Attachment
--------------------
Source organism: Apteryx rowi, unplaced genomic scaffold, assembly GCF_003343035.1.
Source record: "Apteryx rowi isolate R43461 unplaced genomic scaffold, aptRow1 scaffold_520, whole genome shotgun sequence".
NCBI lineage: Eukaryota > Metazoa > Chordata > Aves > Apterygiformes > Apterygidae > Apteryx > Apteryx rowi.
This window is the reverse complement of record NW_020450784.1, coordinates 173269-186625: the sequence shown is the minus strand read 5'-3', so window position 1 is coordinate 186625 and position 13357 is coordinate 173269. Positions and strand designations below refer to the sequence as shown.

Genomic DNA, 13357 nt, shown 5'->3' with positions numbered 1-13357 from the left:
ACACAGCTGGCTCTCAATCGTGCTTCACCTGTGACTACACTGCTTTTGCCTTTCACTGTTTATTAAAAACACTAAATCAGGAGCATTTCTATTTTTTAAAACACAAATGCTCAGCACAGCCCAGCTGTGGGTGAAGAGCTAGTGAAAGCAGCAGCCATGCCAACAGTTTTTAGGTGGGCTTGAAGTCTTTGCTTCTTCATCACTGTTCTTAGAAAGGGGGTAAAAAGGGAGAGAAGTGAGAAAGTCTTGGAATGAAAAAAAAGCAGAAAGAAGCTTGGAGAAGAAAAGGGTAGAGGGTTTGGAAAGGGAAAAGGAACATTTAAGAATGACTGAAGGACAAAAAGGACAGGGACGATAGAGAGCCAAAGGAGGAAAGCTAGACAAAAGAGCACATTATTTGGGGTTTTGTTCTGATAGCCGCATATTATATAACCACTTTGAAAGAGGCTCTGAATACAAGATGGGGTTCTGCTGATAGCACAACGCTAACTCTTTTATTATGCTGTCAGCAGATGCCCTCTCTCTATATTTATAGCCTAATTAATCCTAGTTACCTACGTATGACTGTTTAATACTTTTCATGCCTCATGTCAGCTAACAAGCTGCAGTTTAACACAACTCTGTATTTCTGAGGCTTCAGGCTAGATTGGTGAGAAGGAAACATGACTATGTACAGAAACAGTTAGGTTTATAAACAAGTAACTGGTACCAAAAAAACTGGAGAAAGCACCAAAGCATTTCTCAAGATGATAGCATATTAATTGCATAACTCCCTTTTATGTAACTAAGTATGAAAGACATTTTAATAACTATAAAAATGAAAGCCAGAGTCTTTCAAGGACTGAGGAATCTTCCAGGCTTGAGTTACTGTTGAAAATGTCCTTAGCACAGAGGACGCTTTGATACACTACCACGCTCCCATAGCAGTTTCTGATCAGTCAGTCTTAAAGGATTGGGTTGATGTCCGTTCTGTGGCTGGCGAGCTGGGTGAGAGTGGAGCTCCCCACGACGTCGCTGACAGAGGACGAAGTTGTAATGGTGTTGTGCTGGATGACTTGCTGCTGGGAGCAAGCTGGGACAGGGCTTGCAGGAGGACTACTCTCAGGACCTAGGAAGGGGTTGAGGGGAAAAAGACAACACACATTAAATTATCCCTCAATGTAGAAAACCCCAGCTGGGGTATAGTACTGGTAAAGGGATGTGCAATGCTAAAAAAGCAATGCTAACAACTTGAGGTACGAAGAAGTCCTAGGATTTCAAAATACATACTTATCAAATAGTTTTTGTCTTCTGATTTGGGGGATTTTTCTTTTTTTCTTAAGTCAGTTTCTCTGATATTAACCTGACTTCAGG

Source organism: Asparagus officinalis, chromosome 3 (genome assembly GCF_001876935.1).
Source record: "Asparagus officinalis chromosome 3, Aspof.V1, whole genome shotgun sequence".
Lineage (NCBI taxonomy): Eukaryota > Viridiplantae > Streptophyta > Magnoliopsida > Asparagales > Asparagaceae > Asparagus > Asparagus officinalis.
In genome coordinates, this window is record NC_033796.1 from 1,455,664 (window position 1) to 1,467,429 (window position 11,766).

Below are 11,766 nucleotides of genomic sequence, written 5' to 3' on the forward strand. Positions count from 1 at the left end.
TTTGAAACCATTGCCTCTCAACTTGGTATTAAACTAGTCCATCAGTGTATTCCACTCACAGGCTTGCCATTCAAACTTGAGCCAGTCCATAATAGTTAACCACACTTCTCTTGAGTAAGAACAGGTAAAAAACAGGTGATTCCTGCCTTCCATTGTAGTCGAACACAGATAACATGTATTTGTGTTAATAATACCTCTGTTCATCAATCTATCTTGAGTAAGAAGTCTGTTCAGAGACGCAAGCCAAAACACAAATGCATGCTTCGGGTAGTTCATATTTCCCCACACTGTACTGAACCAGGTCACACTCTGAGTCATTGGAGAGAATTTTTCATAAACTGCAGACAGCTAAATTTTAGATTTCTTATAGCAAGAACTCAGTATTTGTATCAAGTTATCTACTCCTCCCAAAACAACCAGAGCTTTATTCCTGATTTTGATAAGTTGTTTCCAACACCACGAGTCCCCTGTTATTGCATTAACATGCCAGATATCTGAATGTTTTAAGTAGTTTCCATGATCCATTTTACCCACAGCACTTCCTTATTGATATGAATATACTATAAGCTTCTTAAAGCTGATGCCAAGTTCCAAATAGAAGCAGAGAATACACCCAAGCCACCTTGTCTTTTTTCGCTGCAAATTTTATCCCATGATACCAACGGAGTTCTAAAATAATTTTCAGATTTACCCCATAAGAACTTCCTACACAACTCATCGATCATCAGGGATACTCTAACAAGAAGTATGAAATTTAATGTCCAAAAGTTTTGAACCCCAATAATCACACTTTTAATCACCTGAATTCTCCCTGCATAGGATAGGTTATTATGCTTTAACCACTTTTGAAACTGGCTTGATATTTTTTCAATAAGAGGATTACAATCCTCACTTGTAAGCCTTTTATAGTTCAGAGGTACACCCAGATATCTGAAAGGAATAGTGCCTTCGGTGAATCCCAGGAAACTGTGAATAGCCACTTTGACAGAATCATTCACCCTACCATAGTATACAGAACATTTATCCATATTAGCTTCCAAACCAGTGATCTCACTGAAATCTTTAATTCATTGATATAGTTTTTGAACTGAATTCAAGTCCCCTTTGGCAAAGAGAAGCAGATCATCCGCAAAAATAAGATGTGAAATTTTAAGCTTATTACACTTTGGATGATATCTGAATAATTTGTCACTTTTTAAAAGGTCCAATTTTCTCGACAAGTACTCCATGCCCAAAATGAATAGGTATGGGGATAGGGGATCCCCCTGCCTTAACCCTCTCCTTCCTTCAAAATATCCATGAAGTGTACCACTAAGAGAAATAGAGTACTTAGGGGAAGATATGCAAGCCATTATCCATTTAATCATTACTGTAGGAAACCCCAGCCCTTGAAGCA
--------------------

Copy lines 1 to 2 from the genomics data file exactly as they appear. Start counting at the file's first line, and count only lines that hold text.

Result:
Source organism: Apteryx rowi, unplaced genomic scaffold, assembly GCF_003343035.1.
Source record: "Apteryx rowi isolate R43461 unplaced genomic scaffold, aptRow1 scaffold_520, whole genome shotgun sequence".